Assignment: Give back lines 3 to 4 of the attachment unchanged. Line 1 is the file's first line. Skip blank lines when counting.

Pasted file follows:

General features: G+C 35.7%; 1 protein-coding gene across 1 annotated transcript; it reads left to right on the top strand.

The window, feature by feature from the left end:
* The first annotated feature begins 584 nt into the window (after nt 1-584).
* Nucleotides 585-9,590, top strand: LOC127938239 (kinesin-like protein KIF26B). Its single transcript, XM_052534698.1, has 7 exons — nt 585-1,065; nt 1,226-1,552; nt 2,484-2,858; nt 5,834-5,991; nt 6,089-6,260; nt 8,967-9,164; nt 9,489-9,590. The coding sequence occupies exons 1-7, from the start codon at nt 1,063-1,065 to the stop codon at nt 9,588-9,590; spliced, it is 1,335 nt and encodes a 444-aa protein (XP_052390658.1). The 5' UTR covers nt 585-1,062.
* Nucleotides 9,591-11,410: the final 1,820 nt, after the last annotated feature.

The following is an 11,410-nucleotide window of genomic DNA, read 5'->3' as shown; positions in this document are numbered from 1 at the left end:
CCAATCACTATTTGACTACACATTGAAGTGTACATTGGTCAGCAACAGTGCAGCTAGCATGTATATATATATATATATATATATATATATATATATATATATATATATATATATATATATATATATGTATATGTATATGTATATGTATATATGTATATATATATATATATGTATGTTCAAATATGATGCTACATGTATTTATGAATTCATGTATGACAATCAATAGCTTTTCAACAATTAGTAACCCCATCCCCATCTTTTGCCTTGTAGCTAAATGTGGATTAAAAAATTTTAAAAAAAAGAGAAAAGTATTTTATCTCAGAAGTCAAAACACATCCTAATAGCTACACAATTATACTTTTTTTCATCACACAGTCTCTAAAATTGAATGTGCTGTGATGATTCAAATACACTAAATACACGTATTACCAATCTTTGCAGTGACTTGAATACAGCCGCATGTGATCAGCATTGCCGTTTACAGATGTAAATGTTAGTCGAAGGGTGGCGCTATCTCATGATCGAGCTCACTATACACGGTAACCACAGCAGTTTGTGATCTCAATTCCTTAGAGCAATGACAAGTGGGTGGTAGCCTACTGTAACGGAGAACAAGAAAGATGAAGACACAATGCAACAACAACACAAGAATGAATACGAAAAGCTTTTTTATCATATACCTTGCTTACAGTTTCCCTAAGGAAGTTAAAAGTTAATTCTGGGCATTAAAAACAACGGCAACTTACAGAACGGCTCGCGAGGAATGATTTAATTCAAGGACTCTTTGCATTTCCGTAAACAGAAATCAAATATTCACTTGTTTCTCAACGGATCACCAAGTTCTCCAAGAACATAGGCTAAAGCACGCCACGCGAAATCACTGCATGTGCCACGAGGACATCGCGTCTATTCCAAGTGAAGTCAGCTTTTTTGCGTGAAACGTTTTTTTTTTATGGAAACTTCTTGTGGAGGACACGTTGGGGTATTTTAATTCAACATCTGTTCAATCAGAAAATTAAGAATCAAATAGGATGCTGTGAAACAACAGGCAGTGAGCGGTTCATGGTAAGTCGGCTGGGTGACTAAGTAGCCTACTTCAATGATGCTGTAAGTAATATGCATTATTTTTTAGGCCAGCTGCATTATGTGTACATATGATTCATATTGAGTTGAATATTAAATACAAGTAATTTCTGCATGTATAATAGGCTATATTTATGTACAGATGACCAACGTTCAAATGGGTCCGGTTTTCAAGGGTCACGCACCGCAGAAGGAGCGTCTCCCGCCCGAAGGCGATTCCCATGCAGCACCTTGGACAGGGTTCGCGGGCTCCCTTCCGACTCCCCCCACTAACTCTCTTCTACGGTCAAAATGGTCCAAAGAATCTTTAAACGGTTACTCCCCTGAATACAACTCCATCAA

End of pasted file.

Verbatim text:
* The first annotated feature begins 584 nt into the window (after nt 1-584).
* Nucleotides 585-9,590, top strand: LOC127938239 (kinesin-like protein KIF26B). Its single transcript, XM_052534698.1, has 7 exons — nt 585-1,065; nt 1,226-1,552; nt 2,484-2,858; nt 5,834-5,991; nt 6,089-6,260; nt 8,967-9,164; nt 9,489-9,590. The coding sequence occupies exons 1-7, from the start codon at nt 1,063-1,065 to the stop codon at nt 9,588-9,590; spliced, it is 1,335 nt and encodes a 444-aa protein (XP_052390658.1). The 5' UTR covers nt 585-1,062.